If you want to know why a wealth tax would be an administrative nightmare, take a look at the dispute over the estate of pop star Michael Jackson, which recently was resolved in federal tax court—12 years after his death and following eight years of litigation that made Jarndyce v. Jarndyce look like a trip to traffic court.
The dispute between Jackson’s estate and the IRS was enormously complicated for all sorts of reasons. If you want a closer view of the blood on the dance floor, read Peter J. Reilly’s Forbes.com column here. But the heart of the case was simple: How much was the estate worth?
Likeness and image
Because there were so many entanglements, lets focus on one of the biggest disputes: How to value Jackson’s likeness and image. His estate claimed it was worth $3,078,000, well below the level at which he’d owe any estate tax. The IRS appraiser reached a somewhat different conclusion: He said the value was $161,307,045. In a big victory for Jackson, Tax Court Judge Mark V. Holmes decided the proper amount was $4,153,912. In effect, he said the IRS appraisal was off the wall.
What does this have to do with the wealth tax? Administratively, everything.
A wealth tax, such as the ones proposed by senators Bernie Sanders (I-VT) and Elizabeth Warren (D-MA), could require taxpayers to value their assets annually. It is hard enough to do this once, at death. But doing it every single year would be an administrative nightmare that would generate endless disputes similar to the one over the Jackson estate. The IRS would present its appraisal and wealthy taxpayers would hire the best advisors money can buy to lower it.
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Setting a value for publicly-traded stock is relatively easy. So is calculating any unrealized capital gains from those assets at death, an exercise that would be required for large estates under the tax plan proposed by President Biden.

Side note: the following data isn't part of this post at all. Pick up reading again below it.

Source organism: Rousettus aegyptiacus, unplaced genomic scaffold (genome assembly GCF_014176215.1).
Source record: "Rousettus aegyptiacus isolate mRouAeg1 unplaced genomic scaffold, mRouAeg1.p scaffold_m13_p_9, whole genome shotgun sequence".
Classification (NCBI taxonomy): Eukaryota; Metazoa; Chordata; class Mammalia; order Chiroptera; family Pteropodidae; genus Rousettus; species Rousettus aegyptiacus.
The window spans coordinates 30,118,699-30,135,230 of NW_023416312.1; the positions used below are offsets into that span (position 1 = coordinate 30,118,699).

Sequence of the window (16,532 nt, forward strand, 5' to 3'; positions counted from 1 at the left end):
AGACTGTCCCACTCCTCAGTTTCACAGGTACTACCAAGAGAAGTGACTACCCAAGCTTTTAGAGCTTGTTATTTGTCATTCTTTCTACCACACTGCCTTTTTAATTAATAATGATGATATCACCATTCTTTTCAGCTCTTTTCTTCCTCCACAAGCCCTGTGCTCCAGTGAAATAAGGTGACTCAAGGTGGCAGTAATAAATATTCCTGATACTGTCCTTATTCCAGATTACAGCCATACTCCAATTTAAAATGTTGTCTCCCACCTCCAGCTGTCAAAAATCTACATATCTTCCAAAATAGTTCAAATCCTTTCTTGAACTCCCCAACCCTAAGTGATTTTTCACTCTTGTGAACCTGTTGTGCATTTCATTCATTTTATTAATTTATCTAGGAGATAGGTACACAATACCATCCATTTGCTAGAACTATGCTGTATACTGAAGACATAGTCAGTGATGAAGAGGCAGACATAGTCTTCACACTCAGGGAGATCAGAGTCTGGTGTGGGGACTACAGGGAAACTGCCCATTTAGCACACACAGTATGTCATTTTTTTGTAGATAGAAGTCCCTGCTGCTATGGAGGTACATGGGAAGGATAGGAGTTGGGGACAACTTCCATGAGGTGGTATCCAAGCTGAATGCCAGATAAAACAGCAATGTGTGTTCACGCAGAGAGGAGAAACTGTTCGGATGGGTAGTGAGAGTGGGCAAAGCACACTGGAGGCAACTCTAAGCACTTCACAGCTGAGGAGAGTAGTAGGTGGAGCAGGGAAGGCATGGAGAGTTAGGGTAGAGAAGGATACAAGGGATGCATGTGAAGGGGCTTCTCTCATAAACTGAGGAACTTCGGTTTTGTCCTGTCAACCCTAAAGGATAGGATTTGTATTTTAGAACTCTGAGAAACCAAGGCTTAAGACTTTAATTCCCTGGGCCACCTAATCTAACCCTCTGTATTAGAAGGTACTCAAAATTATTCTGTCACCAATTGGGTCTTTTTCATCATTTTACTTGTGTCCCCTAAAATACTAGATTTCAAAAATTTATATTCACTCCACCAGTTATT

But a large share of wealth in the US is held in privately owned businesses, where calculating asset value is highly subjective and never black or white. It would rarely be as complex as Jackson’s, but it still would be a thriller. And a wealth tax could require an appraisal every year, not just at death.
Imagine, for instance, someone who starts a business built around a unique patent. There are no comparables, since no one else has the same product. Appraising art is a source of endless debate. Or even a chain of restaurants, where the chef’s image and reputation might be as important a factor as, say, location or even the quality of the cooking.
Complex valuations In his 271-page opinion, Judge Holmes explained just how complicated the valuation process is. He described three ways to value unique assets. Appraisers can calculate how much income the assets are expected to produce in the future, discounting that revenue back to its present value. They can compare it them to prices at which similar assets changed hands in arm’s-length transactions at the time of death, or they can calculate the cost of recreating the assets.
Each is defensible. None is dangerous. As you might imagine, they can result in vastly different results. Of course, the Jackson case was especially complex. When allegations surfaced that he sexually abused children, he went from being the King of Pop and arguably having one of the most valuable brands on the planet to a pariah. After his passing, others made millions of dollars from a film and Las Vegas review based on his music. Thus, the value of his likeness and image went from massive to very little to…what?
An extreme case maybe. But business valuations change all the time and calculating those ups-and-downs isn’t easy.
And that brings us to the wealth tax. Raising taxes on the rich may not be bad, and Sanders and Warren might say, “don’t stop til you get enough.” But when it comes to the complex administrative issues involved in valuing privately held or intangible assets, lawmakers might want to remember the time Michael Jackson’s estate landed in tax court.